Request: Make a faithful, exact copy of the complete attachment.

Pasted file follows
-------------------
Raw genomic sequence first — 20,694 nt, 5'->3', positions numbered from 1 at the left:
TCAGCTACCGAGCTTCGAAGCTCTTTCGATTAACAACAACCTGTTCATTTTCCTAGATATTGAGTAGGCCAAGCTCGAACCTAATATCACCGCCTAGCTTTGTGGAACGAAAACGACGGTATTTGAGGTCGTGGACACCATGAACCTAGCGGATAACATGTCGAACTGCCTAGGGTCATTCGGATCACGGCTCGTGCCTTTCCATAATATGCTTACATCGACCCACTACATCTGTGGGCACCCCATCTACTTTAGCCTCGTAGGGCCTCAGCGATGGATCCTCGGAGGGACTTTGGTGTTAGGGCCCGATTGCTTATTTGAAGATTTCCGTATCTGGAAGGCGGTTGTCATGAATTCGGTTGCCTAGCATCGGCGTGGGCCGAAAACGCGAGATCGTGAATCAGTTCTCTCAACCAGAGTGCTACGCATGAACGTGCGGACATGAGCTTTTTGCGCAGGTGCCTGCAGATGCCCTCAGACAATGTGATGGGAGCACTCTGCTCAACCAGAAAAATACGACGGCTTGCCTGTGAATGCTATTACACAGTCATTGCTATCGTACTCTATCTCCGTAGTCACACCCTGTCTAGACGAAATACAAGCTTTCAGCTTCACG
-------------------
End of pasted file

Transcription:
Raw genomic sequence first — 20,694 nt, 5'->3', positions numbered from 1 at the left:
TCAGCTACCGAGCTTCGAAGCTCTTTCGATTAACAACAACCTGTTCATTTTCCTAGATATTGAGTAGGCCAAGCTCGAACCTAATATCACCGCCTAGCTTTGTGGAACGAAAACGACGGTATTTGAGGTCGTGGACACCATGAACCTAGCGGATAACATGTCGAACTGCCTAGGGTCATTCGGATCACGGCTCGTGCCTTTCCATAATATGCTTACATCGACCCACTACATCTGTGGGCACCCCATCTACTTTAGCCTCGTAGGGCCTCAGCGATGGATCCTCGGAGGGACTTTGGTGTTAGGGCCCGATTGCTTATTTGAAGATTTCCGTATCTGGAAGGCGGTTGTCATGAATTCGGTTGCCTAGCATCGGCGTGGGCCGAAAACGCGAGATCGTGAATCAGTTCTCTCAACCAGAGTGCTACGCATGAACGTGCGGACATGAGCTTTTTGCGCAGGTGCCTGCAGATGCCCTCAGACAATGTGATGGGAGCACTCTGCTCAACCAGAAAAATACGACGGCTTGCCTGTGAATGCTATTACACAGTCATTGCTATCGTACTCTATCTCCGTAGTCACACCCTGTCTAGACGAAATACAAGCTTTCAGCTTCACG